We've been told for centuries that business is the end-all-be-all and we tend to trust them until they break trust rather than requiring them to earn trust in the first place.

We're now in a state of willful ignorance

I don't know that I'm that pessimistic about people. I tend to believe more that the world is just too damned complex and its just not possible for busy people to know and understand every piece of technical information that comes along. Computer people should probably know better but I don't think we should require any random welder or burger flipper or fisherman to understand such details.

damn near everything comes with a EULA today, and yet no one actually reads them.

Yeah, because they're unreadable. Intentionally so. Your average EULA is several dozen pages of deep legalese that even lawyers take days to parse through in full. And we're asked to read several of these per week, if not per day for anyone who spends significant time on the Internet. Then there's EULA updates which are often "announced" on some hard-to-find page on their website (even if the EULA is for an offline program.)

Its just too much. Just like you can't expect the welder to understand the privacy implications of any particular website or piece of software, you really can't expect a him to understand the legal implications of dozens of absurdly long EULA documents. I have to click off a EULA to order a damned pizza these days!

I don't know what the answer is. Maybe there isn't an answer. Certainly not an easy one if there is. But I can guarantee you that the answer is not going to be "just expect everybody to be a computer expert and a legal expert and have several hours per week to dedicate to parsing through all of the details AND savvy enough to know when the details are BS and they're actually dealing with someone shady."

I mean if you want to take that tack, we may as well shutdown repair shops -- everyone should be a master mechanic right? And the hospitals -- who needs one everyone's partner or friend or neighbor is a fully trained doctor? But of course that's not the way the real world works and we really shouldn't expect everyone to have specialized knowledge online either.

Comment Re:Lack of understanding rather than nefarious (Score 2) 114

For all the rhetoric, very few people want full net neutrality. A VOIP packet and a BitTorrent packet just aren't the same and you'd be hard pressed to find anyone who claims otherwise.

What people want is for equivalent traffic to be neutral. My VOIP packet shouldn't have priority over your VOIP packet, and your BitTorrent packet shouldn't have priority over my BitTorrent packet.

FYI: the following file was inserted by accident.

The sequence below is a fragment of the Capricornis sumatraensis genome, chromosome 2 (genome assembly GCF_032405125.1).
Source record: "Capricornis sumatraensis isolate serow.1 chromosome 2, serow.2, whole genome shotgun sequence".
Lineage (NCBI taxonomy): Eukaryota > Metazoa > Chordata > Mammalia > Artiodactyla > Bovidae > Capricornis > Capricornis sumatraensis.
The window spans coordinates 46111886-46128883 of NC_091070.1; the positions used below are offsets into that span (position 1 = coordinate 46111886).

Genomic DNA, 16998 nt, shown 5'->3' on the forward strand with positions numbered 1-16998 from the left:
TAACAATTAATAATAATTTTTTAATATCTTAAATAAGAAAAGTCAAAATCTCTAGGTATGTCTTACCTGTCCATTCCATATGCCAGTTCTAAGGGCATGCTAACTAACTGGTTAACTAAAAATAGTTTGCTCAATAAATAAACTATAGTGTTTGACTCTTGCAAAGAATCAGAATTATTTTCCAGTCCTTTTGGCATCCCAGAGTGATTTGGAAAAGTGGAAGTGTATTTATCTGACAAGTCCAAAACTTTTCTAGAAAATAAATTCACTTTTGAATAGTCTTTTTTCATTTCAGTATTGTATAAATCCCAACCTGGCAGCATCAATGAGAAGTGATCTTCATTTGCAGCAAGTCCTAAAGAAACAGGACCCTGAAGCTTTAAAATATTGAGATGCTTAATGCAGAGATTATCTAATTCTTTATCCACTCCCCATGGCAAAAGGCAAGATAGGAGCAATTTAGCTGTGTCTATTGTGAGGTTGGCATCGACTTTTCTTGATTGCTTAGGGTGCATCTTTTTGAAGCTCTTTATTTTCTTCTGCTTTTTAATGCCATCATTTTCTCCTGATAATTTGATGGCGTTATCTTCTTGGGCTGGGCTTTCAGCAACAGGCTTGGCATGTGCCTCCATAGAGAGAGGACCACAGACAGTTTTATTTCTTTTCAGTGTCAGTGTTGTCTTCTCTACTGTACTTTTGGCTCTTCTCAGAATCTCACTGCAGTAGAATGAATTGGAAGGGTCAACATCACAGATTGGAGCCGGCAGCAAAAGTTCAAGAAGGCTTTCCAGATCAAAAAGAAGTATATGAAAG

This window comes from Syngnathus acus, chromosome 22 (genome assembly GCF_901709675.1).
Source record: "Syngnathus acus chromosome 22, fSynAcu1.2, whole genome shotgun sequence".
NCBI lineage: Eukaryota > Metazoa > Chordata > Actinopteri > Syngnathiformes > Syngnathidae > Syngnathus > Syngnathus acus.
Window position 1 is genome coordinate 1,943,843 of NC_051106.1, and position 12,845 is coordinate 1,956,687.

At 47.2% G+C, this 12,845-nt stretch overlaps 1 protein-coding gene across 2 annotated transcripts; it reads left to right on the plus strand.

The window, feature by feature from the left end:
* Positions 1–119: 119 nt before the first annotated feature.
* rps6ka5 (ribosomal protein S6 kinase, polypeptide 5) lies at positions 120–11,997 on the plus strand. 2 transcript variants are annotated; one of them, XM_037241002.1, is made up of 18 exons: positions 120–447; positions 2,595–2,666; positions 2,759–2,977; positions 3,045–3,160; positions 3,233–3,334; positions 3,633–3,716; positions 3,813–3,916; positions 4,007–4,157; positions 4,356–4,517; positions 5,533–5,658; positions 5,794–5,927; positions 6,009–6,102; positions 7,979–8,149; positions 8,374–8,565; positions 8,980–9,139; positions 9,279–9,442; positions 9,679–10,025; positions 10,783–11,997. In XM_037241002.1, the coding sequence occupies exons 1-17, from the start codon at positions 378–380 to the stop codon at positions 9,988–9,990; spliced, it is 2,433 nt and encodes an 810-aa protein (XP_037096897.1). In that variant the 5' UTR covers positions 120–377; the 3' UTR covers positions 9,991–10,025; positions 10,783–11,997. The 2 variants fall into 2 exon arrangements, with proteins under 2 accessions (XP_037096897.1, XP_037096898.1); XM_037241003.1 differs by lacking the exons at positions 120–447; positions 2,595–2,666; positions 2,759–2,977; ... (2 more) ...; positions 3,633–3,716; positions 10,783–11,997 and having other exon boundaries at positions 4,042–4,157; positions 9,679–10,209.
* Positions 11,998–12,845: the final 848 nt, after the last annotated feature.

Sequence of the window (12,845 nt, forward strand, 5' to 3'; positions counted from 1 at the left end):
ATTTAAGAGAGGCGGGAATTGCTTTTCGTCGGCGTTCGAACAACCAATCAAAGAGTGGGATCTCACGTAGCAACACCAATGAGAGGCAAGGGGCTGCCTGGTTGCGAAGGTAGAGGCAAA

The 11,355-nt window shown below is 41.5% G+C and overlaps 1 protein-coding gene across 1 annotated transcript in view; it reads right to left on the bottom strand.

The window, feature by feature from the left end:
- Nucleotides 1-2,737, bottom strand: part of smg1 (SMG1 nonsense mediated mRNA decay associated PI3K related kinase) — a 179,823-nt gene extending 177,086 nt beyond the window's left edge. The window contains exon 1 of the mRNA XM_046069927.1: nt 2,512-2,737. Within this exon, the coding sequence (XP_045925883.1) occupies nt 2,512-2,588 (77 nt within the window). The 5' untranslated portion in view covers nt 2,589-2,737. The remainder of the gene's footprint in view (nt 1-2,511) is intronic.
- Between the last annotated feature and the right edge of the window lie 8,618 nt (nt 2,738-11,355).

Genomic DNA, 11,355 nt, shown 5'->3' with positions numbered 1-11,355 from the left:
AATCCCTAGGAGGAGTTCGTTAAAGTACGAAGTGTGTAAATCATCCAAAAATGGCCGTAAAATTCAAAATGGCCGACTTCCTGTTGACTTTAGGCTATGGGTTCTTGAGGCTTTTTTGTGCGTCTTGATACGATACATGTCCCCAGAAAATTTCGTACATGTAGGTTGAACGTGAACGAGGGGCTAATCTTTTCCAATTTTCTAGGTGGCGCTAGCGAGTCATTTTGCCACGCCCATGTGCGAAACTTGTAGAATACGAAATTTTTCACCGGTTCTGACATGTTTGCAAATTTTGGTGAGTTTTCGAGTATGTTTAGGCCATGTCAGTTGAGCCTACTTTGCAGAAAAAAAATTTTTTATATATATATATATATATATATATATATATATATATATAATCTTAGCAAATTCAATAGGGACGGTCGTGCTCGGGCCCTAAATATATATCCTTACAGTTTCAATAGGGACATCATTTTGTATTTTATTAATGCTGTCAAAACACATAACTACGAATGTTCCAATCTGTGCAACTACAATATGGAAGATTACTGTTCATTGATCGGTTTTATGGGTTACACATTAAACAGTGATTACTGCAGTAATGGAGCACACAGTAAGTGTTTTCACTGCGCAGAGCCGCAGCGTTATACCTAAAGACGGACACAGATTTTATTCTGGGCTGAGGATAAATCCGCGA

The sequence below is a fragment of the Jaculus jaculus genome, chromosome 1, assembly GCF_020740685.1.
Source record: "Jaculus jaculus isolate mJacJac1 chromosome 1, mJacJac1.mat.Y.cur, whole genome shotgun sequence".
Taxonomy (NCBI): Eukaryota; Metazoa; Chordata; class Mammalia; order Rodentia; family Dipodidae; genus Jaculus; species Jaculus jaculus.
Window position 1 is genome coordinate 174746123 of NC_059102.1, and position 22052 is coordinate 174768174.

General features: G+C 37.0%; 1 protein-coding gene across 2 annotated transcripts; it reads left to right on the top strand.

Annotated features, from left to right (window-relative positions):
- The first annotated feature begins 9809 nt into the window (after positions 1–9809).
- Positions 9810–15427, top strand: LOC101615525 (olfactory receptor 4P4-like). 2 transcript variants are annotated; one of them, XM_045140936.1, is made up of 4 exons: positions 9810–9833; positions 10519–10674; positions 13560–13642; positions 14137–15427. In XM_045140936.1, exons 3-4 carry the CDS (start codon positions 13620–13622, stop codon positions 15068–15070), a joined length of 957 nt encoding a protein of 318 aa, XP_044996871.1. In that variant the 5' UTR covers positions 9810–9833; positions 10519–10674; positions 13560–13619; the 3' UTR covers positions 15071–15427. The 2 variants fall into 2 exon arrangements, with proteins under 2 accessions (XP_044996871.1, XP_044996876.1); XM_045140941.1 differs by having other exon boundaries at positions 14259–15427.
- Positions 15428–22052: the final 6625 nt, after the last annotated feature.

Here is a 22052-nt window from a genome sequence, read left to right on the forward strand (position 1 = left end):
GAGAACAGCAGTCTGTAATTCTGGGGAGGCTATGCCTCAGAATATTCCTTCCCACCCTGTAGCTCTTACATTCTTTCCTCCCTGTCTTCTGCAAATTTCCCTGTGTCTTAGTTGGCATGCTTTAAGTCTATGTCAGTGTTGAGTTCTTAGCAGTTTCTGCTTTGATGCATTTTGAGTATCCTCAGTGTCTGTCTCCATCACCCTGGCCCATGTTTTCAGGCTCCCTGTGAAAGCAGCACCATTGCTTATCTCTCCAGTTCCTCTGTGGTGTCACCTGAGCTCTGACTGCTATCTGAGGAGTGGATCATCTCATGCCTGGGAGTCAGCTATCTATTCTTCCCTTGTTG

The rhetoric breaks down due to this kind of disconnect:
- People claim they want full neutrality when what they really want is equivalence-based neutrality and shaping/prioritization applied between non-equivalent packets.

- While the ISPs claim they need to do shaping between non-equivalent packets but what they really mean is they want to do prioritization between equivalent packets based on external factors (ie: whether or not those packets are owned by someone who paid for the fast lane boost.)

So basically people don't say what they mean because they don't really understand what they're talking about, and ISPs don't say what they mean because its not politically cool to just outright say they want to double-dip on Google and Netflix' extreme traffic usage.

Comment Re:Lack of understanding rather than nefarious (Score 1) 114

So you're saying that I, and you, and everyone else should pay higher fees to use the roads at all times and suffere even more congestion in the free lanes if we can't pay up, just because you're too cheap to pay your copay on the (hopefully small) chance that you may need to rush your son to the hospital some day?

And for that matter, are you really going to spend the extra time driving through traffic at (for argument's sake) the posted limit when your son is in critical enough condition to require an ambulance? Rather than calling an ambulance who have the legal right of way, the lights and sirens to tell other drivers to get out of the way, the training and experience to drive safely (or at least a lot closer to safely) at higher-than-posted speeds, AND have the staff and equipment on board to perform basic emergency treatment as needed.